Like with any new company, the goal is to become sustainable and profitable, but bootstrapping will only take you so far. I'm all for slow growth when proving traction, but once you've proved it, you have to strap your company to a rocket in order to succeed.

Enter, investors.

Startups today have a wide breadth of sources from where to get money, from family and friends and crowdfunding to investors with strategic capabilities. But it's important for startups not to chase investors just because they have money. Investors bring different capabilities and it's important for startups to be mindful of the folks they bring on board early.

Startup founders should vet investors (or accelerators) as diligently as they would a business partner, and they should understand exactly what they want and need from the partnership.

There is such a thing as bringing on an investor too early or attempting to scale your business too quickly, which can lead to making the wrong decisions or building the wrong strategy.

So how do you know when you're actually ready for an investment? One perspective is from Jordan Gaspar, Co-Founder and Managing Partner of AccelFoods, a food-focused accelerator.

As co-head of the early-stage investment platform, Jordan identifies innovative brands in the packaged food & beverage space, offering them capital, hands-on support from an operating team, and a suite of proprietary relationships and resources. Her advice: be extremely focused.

I should note that every accelerator and early stage investor is different, so part of an ongoing series, I'll ask a variety of investors what they look for.

At AccelFoods, Jordan looks to specific areas before making an investment:

1.Do you have a high quality product that investors believe in?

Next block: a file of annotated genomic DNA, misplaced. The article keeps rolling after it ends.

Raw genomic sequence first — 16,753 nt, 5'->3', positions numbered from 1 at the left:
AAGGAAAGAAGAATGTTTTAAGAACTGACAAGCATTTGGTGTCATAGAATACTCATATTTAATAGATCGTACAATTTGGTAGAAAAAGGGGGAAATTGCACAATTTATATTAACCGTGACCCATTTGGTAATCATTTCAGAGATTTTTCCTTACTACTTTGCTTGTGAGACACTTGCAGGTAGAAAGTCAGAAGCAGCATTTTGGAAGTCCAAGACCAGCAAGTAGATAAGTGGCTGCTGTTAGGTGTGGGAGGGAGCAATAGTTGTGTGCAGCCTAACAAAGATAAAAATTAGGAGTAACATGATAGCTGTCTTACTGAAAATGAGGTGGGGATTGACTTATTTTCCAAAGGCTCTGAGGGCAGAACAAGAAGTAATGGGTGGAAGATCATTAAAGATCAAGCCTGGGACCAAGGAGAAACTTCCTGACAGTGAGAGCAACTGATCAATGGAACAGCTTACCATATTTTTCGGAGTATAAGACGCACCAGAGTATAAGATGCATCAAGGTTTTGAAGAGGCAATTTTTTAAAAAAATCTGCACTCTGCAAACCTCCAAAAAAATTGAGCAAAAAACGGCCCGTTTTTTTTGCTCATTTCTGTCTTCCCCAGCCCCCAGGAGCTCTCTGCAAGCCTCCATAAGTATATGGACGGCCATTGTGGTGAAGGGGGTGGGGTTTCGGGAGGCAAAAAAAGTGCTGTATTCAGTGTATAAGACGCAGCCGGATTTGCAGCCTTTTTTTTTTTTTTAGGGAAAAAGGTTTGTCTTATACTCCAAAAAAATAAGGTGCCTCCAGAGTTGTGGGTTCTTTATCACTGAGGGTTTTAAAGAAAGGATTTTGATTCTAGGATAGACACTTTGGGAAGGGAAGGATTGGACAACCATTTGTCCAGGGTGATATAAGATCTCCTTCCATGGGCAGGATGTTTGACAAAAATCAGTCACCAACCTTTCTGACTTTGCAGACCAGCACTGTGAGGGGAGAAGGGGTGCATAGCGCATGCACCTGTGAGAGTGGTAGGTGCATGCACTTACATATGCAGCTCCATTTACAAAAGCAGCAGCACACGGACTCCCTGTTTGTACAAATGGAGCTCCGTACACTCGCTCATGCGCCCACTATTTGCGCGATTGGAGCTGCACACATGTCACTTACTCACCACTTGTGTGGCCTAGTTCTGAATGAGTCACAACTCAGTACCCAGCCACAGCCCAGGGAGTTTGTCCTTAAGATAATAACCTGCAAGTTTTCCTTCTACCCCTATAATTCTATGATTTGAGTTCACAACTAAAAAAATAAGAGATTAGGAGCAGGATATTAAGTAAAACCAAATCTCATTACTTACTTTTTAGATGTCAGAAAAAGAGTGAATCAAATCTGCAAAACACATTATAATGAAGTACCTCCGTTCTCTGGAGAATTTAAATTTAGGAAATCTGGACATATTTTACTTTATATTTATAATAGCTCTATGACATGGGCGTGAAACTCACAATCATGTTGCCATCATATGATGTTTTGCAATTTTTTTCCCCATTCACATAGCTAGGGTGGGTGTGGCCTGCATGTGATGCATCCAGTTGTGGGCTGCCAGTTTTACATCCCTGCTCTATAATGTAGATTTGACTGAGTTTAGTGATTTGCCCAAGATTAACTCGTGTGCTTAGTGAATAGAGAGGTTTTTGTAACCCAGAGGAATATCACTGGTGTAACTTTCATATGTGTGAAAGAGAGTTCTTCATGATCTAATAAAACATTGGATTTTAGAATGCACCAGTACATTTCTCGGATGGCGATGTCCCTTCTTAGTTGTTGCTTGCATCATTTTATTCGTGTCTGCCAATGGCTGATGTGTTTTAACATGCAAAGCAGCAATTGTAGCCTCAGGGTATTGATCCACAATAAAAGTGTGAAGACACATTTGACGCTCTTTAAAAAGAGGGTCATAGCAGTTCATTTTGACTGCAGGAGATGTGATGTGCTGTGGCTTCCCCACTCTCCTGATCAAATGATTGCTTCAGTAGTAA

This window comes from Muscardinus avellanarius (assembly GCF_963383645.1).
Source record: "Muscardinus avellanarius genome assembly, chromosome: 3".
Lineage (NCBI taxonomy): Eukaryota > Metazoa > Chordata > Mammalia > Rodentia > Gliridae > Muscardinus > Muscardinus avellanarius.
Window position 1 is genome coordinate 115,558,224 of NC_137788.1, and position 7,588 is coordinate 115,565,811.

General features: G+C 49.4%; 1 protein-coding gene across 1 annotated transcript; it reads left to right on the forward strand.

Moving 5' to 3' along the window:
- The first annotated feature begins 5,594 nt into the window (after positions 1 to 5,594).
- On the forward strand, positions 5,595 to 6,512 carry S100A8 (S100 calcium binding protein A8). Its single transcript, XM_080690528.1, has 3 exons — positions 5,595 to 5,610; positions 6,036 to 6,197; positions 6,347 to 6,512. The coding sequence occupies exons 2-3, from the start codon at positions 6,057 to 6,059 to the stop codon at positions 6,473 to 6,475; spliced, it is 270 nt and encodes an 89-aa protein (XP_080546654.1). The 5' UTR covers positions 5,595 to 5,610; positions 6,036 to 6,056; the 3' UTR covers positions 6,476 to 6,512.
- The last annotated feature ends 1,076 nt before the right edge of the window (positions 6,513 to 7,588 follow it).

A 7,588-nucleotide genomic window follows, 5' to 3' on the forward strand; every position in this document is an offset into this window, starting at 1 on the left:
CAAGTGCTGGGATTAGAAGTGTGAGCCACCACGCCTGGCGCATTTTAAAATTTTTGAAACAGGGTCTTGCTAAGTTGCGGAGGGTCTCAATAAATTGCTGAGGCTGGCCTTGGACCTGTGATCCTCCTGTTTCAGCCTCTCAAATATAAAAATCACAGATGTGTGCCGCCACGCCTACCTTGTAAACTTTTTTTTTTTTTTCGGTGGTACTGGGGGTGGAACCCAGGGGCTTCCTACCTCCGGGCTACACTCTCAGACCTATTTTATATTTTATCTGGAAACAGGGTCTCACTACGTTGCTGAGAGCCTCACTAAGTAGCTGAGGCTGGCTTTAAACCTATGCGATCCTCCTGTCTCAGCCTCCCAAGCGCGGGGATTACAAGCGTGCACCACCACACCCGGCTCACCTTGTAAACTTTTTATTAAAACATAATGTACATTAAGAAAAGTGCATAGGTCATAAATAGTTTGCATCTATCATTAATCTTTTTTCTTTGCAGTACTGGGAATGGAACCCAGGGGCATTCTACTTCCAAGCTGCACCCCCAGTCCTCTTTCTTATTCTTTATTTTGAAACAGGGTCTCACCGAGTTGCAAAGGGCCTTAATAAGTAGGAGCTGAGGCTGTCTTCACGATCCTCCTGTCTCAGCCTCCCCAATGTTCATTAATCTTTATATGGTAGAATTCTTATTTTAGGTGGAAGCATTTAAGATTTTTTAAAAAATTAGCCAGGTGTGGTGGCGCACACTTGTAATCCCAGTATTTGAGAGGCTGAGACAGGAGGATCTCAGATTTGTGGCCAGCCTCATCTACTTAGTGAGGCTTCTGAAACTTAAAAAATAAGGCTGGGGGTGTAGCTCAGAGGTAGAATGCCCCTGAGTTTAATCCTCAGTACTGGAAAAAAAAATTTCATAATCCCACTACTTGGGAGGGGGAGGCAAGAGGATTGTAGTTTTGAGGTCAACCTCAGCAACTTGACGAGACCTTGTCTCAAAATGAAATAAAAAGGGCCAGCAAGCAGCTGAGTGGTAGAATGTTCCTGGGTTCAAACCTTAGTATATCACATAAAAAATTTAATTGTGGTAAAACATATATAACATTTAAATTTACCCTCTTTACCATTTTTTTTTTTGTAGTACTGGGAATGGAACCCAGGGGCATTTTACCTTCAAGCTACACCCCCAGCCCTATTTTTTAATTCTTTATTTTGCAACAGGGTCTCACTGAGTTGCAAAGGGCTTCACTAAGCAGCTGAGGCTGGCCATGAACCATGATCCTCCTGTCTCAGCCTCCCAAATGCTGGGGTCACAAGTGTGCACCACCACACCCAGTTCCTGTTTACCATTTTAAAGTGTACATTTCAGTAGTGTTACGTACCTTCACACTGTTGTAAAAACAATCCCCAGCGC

"Every product we consider tastes good and represents a standard of quality. We look for products where we are confident that trial will lead to repeat purchase behavior."

This is why proving early traction is so important, you want to work out the kinks and get a high quality product to an investor. Even if you're working with an MVP, it's important to be able to show what the dream is that they are buying in to.

2. Is there strong leadership?

Across the board, even for us as consultants, a strong leadership team is the difference between a great company and a failed on. We usually say that when a startup fails it is one of three things: marketing, leadership or tech. 

According to Jordan, Accel looks to partner with entrepreneurs who have the qualities and drive they need to accelerate the growth of their business -- "passion, grit, intelligence and the ability to work well with and manage others."

3. Is your entrance to market at the right time? 

"We look to invest in brands that compete in categories with attractive market dynamics.  We evaluate everything from market size, growth and the competitive landscape, to commodity costs and consumer behavior."

In every case, timing is everything. From even a PR standpoint, your entrance to market matters! That is why social listening is so important (another article about that later).

4. Do you have a scalable brand? 

"The company needs to be able to transition from being a niche offering for a specific set of consumers to being attractive to a wide swath of consumers." Jordan says. In her industry, they look for products that can transition from natural grocery store shelves to conventional consumer shopping carts.

5. Can you listen to feedback and embrace change?

A sign of a great leader is one who knows they are not good at everything. Growing a company is like flying a plane without visibility. You have to trust yourself, but also make sure you are listening to your team and advisors who have done this before - your "mission control" is everything. Are you willing to take feedback? Being collaborative with your investors and trusting their guidance and feedback, is a key trait for any successful entrepreneur.